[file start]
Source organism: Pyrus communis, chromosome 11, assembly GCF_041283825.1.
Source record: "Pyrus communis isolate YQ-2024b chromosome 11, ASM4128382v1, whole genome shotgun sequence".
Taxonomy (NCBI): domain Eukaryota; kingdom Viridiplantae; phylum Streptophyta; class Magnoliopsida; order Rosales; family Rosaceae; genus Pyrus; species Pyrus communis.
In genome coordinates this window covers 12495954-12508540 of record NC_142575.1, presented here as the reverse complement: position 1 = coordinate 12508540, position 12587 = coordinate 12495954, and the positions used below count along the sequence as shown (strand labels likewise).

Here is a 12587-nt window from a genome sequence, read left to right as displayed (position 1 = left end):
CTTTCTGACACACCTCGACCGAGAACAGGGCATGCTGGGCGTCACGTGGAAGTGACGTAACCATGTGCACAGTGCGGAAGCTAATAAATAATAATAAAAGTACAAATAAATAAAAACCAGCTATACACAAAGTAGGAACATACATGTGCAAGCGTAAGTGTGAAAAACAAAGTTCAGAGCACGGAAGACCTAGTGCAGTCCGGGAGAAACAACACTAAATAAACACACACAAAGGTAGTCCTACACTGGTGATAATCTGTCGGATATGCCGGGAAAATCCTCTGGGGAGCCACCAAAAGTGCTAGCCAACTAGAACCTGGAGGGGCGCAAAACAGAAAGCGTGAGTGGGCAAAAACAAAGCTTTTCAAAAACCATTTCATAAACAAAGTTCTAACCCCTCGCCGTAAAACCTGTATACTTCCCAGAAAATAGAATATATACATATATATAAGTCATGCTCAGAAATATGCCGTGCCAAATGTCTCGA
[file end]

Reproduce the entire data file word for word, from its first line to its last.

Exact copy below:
Source organism: Pyrus communis, chromosome 11, assembly GCF_041283825.1.
Source record: "Pyrus communis isolate YQ-2024b chromosome 11, ASM4128382v1, whole genome shotgun sequence".
Taxonomy (NCBI): domain Eukaryota; kingdom Viridiplantae; phylum Streptophyta; class Magnoliopsida; order Rosales; family Rosaceae; genus Pyrus; species Pyrus communis.
In genome coordinates this window covers 12495954-12508540 of record NC_142575.1, presented here as the reverse complement: position 1 = coordinate 12508540, position 12587 = coordinate 12495954, and the positions used below count along the sequence as shown (strand labels likewise).

Here is a 12587-nt window from a genome sequence, read left to right as displayed (position 1 = left end):
CTTTCTGACACACCTCGACCGAGAACAGGGCATGCTGGGCGTCACGTGGAAGTGACGTAACCATGTGCACAGTGCGGAAGCTAATAAATAATAATAAAAGTACAAATAAATAAAAACCAGCTATACACAAAGTAGGAACATACATGTGCAAGCGTAAGTGTGAAAAACAAAGTTCAGAGCACGGAAGACCTAGTGCAGTCCGGGAGAAACAACACTAAATAAACACACACAAAGGTAGTCCTACACTGGTGATAATCTGTCGGATATGCCGGGAAAATCCTCTGGGGAGCCACCAAAAGTGCTAGCCAACTAGAACCTGGAGGGGCGCAAAACAGAAAGCGTGAGTGGGCAAAAACAAAGCTTTTCAAAAACCATTTCATAAACAAAGTTCTAACCCCTCGCCGTAAAACCTGTATACTTCCCAGAAAATAGAATATATACATATATATAAGTCATGCTCAGAAATATGCCGTGCCAAATGTCTCGA